From battery life to pure life, new research shows we're getting closer to a future where important implanted and wearable health devices could run on power collected from our own organs.
Researchers show that materials called piezoelectrics, packaged onto flexible strips attached to animal hearts, can supply power for medical devices where batteries pose problems.
Stanford researchers find a new way to safely charge tiny devices embedded inside the body. Cyberization, here we come.
Taking personalized medicine to an extreme, the device analyzes blood flow to help doctors know exactly how well drugs like aspirin work to prevent heart attacks -- not in general, but on any given patient.
A prototype cardiac energy harvester out of the University of Michigan could one day harness the beating of a heart to power a pacemaker.
Fredric Vinna, part of Beats Music's early team of creators, recently left the streaming music service and will soon begin work at its main rival, Spotify.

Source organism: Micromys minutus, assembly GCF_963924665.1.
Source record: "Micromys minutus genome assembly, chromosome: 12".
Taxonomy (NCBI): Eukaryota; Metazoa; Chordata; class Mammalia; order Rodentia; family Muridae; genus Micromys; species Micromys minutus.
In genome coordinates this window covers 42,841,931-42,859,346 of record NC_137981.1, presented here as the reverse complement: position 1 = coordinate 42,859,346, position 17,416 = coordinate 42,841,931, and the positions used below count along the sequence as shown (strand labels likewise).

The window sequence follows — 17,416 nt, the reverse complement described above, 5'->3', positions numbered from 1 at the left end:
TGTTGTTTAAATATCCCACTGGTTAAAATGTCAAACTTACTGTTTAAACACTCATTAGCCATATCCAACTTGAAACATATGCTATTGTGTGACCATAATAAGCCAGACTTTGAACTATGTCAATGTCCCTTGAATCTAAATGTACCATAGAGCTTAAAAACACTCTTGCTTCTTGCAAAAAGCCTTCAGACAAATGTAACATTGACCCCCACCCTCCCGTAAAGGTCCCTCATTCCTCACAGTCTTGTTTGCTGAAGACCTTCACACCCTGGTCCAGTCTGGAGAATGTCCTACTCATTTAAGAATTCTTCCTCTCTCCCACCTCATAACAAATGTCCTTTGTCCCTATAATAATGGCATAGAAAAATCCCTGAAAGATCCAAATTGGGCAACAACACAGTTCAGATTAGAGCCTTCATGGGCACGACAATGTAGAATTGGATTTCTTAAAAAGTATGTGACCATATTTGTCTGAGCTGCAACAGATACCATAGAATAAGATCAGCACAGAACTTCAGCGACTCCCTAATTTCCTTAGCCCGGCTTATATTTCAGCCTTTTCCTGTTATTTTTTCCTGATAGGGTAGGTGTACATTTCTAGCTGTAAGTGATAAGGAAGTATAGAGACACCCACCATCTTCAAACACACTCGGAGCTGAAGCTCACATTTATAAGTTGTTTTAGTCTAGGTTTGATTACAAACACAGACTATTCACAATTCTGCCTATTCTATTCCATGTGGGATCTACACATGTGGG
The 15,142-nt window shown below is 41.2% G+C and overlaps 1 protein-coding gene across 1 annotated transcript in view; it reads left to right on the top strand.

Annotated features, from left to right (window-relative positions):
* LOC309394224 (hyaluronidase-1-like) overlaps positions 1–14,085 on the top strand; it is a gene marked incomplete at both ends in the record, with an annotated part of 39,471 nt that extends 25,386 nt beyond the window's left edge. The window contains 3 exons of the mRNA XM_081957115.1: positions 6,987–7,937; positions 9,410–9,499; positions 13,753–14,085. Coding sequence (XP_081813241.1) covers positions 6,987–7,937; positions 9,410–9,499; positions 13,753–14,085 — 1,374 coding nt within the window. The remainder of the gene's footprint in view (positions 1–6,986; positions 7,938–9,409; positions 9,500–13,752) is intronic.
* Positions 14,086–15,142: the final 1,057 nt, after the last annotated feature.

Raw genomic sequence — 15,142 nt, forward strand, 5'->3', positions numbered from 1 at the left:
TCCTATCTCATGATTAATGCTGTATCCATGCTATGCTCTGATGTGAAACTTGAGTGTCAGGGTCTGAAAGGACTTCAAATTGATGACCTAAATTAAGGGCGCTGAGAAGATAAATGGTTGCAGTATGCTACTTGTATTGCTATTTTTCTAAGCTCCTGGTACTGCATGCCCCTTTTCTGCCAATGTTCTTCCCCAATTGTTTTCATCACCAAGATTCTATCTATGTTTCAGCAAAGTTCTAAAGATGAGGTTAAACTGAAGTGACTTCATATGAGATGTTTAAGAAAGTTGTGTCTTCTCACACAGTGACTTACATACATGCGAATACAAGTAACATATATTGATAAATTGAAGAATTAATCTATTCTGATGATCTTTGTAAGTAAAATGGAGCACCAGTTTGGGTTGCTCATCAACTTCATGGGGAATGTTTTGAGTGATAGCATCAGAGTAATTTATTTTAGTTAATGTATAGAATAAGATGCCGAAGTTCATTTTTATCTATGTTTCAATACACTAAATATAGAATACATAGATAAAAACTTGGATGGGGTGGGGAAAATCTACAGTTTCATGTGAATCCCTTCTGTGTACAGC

A team of engineers at Stanford says it's possible to power a tiny, implantable cardiac device using radio waves instead of batteries.
A new study using light to target and stimulate specific neurons in lab rats trained to drink much the way human binge-drinkers do finds the rodents "flat out stopped drinking."
ATM hacker Barnaby Jack's death was an accidental drug overdose, said San Francisco's medical examiner's office.
Conventional MRI scanners can exceed 110 decibels, which equals rock show noise levels and is on the edge of the human pain threshold.